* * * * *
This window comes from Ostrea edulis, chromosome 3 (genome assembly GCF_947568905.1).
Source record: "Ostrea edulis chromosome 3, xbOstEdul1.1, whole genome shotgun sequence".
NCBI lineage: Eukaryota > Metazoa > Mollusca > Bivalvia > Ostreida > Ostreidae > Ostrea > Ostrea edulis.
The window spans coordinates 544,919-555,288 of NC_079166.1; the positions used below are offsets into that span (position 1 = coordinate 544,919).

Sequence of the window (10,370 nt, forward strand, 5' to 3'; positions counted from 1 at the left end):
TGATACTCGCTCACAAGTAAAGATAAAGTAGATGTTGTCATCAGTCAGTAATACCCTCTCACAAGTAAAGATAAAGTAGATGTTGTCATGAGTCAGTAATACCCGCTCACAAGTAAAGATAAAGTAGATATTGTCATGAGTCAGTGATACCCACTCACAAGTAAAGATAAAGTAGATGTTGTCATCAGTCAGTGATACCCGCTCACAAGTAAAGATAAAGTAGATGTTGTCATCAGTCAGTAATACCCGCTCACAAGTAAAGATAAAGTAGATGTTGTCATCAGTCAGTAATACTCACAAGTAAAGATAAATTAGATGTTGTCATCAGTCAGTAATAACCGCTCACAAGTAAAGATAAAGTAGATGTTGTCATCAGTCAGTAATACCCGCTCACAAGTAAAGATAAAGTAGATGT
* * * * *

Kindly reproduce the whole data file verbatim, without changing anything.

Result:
This window comes from Ostrea edulis, chromosome 3 (genome assembly GCF_947568905.1).
Source record: "Ostrea edulis chromosome 3, xbOstEdul1.1, whole genome shotgun sequence".
NCBI lineage: Eukaryota > Metazoa > Mollusca > Bivalvia > Ostreida > Ostreidae > Ostrea > Ostrea edulis.
The window spans coordinates 544,919-555,288 of NC_079166.1; the positions used below are offsets into that span (position 1 = coordinate 544,919).

Sequence of the window (10,370 nt, forward strand, 5' to 3'; positions counted from 1 at the left end):
TGATACTCGCTCACAAGTAAAGATAAAGTAGATGTTGTCATCAGTCAGTAATACCCTCTCACAAGTAAAGATAAAGTAGATGTTGTCATGAGTCAGTAATACCCGCTCACAAGTAAAGATAAAGTAGATATTGTCATGAGTCAGTGATACCCACTCACAAGTAAAGATAAAGTAGATGTTGTCATCAGTCAGTGATACCCGCTCACAAGTAAAGATAAAGTAGATGTTGTCATCAGTCAGTAATACCCGCTCACAAGTAAAGATAAAGTAGATGTTGTCATCAGTCAGTAATACTCACAAGTAAAGATAAATTAGATGTTGTCATCAGTCAGTAATAACCGCTCACAAGTAAAGATAAAGTAGATGTTGTCATCAGTCAGTAATACCCGCTCACAAGTAAAGATAAAGTAGATGT